b.) I think it was CNN that ran a report on people fighting evictions by demanding original copies of the documents (an estimated 40% of the time they no longer exist). It seems that these folks are mostly using it as stalling tactic to keep from getting thrown out on the street.

    Anyway, I wish some of these people were getting to live in these homes for “free” because of shoddy bureaucracy. You see, I question the morality of absentee landownership. And if some giant, nameless, conglomerate can’t even keep its records straight, fuck em. I know any judge would nail the little guy’s ass to the wall if they had lost their paperwork…

  19. Grouchy Says:

    No, they don’t get to live in the home “free for life.” I’ve heard a couple of different scenarios:

    a.) The lender doesn’t want the property because its worth so little and would be hard to unload, and the person has walked away because their debt is so much more than the post-bubble market value of property. Since the lender (or current owner of the lien) can’t produce the documents, the person who walked away gets to retain their credit score and not have to pay back taxes, court costs, fees, etc.

    b.) I think it was CNN that ran a report on people fighting evictions by demanding original copies of the documents (an estimated 40% of the time they no longer exist). It seems that these folks are mostly using it as stalling tactic to keep from getting thrown out on the street.

    Anyway, I wish some of these people were getting to live in these homes for “free” because of shoddy bureaucracy. You see, I question the morality of absentee landownership. And if some giant, nameless, conglomerate can’t even keep its records straight, fuck em. I know any judge would nail the little guy’s ass to the wall if they had lost their paperwork…

  20. kurt Says:

    Anon,

    First off, sorry if I was over the top on the insults but you seemed to be lecturing a whole bunch of people about whom you had no clue as to their circumstances. It pissed me off because I didn’t get a teaser rate, didn’t piss any money away (I spent my own money making my house nice) and I got hosed to the tune of $100 grand. I could have paid off my student loans. I had to move and I am not going to have the “its all your irresponsible fault that you got hosed” bullshit. I heard the TV telling us all that the housing market was going up forever, in spite of the fact that Sacramento was already in free fall and Stockton was a nuclear wasteland. You bought what you were sold. You believed the “experts” who said you could count on your house value rising or staying stable forever. You definitely are culpable, but you didn’t turn the news into a pretend program to sell you shit you don’t need and you didn’t do anything that we aren’t all expected to do here in America. You know, buy a house, raise a family… I am tired at the anger being misplaced on the people trying to just get a little ahead, and put it squarely where it belongs, on the developers, banks and republican run government that perpetrated the biggest mass fraud in the history of the world. We should have our pitchforks and torches out and we should be storming the homes of the nearest captain of industry and getting our shit back.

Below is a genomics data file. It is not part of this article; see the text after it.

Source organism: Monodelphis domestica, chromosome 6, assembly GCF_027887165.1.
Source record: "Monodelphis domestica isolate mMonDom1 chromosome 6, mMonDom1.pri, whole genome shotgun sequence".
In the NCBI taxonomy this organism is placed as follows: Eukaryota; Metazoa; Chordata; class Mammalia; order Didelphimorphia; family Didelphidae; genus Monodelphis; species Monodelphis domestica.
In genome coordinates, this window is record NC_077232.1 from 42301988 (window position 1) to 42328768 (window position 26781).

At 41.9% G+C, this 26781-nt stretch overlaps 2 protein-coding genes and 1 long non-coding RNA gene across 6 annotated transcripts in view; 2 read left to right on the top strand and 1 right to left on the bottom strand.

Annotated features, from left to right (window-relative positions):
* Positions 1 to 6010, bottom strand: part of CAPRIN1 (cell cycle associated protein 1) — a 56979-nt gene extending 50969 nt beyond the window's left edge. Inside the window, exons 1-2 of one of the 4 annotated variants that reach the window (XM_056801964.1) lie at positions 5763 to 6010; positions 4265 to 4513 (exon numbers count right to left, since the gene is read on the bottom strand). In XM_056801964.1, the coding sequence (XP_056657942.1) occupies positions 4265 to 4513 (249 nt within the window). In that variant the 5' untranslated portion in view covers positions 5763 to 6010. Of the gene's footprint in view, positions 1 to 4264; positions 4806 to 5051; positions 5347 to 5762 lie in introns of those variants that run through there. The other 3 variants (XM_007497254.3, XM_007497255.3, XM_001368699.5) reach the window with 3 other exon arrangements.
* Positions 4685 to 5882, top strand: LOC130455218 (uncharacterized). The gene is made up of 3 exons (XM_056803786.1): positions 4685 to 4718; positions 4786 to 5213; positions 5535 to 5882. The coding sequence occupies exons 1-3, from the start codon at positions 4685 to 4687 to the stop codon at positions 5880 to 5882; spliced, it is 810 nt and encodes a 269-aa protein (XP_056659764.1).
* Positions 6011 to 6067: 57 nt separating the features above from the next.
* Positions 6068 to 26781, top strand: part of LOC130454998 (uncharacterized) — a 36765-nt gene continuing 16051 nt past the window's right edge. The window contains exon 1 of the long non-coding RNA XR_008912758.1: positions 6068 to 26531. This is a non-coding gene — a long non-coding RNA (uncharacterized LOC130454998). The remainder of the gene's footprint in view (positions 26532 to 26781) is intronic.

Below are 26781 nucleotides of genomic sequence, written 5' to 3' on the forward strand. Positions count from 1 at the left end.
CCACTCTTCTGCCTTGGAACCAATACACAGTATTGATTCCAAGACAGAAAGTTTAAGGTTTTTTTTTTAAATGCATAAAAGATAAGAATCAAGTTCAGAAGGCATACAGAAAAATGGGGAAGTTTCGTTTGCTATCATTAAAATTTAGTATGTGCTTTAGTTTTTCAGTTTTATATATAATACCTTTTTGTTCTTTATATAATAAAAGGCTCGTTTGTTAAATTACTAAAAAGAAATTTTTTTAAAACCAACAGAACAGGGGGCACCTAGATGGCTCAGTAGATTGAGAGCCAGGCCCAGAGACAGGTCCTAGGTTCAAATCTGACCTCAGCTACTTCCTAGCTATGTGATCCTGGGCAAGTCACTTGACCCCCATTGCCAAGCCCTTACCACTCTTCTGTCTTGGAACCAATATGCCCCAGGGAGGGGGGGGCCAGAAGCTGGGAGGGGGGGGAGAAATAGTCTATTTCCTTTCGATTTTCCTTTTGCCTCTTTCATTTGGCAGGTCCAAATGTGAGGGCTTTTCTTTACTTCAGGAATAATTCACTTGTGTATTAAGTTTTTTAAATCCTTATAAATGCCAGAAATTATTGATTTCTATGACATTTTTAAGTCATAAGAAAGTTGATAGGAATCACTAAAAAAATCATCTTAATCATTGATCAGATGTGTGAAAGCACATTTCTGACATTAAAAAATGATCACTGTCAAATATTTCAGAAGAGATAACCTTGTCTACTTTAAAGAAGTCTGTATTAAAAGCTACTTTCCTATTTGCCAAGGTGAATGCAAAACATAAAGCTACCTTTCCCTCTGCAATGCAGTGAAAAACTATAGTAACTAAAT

21. JonD Says:

    You forgot about the evil “insufficient funds” fee that banks love to charge people.
    The reason you have “NSF” is because you were taught feel good, new math promoted by so called “educators”. It made you feel good in school, but it doesn’t work in real life.

    Okay….

    Blame my educators for this if question but how is “NSF” Feel good math? I could understand if I worked in a bank and NSF worked to my advantage (Woo-Hoo! Another broke sucker has to pay us for being broke! At this rate we will have our bail out paid back in no time). How is it feel good? Maybe I feel good that I know what this charge is really for unlike the various other charges on my statement?

    I ready an article the other day how people who recieve unemployment on the debt cards are getting hit left and right with bank fees and charges. The banks give you a one time shot to pull money off of it and then the gloves are off.

    I was never taught in school how to balance a check book but they certainly took the time to teach me about buying stock.

  22. maura Says:

    some people just thought “geez, this house is too much, but the Bank says I can afford it and I need a place to raise my kids.”

    But shouldn’t people know what they can afford? When we bought our first house, the loan officer told us we could afford to pay 50% more than we knew we could comfortably pay. I laughed at her. The bank sees how things look on paper. The borrowers know how far their money actually goes. It’s simple math.

    I don’t believe the majority of the mortgage crisis is due to stupid borrowers, because banks will steal us blind, and nickel and dime us to death. They don’t have to be given the opportunity. They’ll just create one. But “this house is too much, but the Bank says I can afford it” doesn’t fly. They already know they can’t afford it. I don’t know if they do it because of stupidity, irresponsibility or a desire to keep up with their friends, but if someone listens to a lying ass loan officer, in the face of solid numbers to the contrary, they have to accept some blame.